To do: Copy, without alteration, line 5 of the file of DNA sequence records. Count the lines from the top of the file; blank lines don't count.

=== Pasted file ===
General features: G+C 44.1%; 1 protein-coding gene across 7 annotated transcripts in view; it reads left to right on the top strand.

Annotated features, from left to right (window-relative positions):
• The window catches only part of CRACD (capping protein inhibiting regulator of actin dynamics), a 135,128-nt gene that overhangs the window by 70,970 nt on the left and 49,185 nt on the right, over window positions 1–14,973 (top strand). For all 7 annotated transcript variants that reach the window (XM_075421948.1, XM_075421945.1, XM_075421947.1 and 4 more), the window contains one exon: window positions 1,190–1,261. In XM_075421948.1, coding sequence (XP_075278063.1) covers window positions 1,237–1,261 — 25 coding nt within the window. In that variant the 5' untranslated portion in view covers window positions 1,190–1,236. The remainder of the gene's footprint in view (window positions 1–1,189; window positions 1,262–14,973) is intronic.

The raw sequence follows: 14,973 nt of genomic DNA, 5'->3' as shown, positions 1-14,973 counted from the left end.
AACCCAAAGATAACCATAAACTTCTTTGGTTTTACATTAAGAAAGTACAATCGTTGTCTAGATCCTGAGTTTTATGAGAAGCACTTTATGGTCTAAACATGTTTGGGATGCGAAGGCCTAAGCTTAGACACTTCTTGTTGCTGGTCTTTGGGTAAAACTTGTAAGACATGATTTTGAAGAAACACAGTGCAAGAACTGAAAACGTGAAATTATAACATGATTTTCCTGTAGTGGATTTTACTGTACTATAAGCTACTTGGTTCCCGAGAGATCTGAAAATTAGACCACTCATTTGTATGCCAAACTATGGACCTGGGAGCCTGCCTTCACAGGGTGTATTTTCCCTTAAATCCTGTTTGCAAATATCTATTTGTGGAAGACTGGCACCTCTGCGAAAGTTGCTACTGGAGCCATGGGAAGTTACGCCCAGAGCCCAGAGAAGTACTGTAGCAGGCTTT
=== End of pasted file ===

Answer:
AACCCAAAGATAACCATAAACTTCTTTGGTTTTACATTAAGAAAGTACAATCGTTGTCTAGATCCTGAGTTTTATGAGAAGCACTTTATGGTCTAAACATGTTTGGGATGCGAAGGCCTAAGCTTAGACACTTCTTGTTGCTGGTCTTTGGGTAAAACTTGTAAGACATGATTTTGAAGAAACACAGTGCAAGAACTGAAAACGTGAAATTATAACATGATTTTCCTGTAGTGGATTTTACTGTACTATAAGCTACTTGGTTCCCGAGAGATCTGAAAATTAGACCACTCATTTGTATGCCAAACTATGGACCTGGGAGCCTGCCTTCACAGGGTGTATTTTCCCTTAAATCCTGTTTGCAAATATCTATTTGTGGAAGACTGGCACCTCTGCGAAAGTTGCTACTGGAGCCATGGGAAGTTACGCCCAGAGCCCAGAGAAGTACTGTAGCAGGCTTT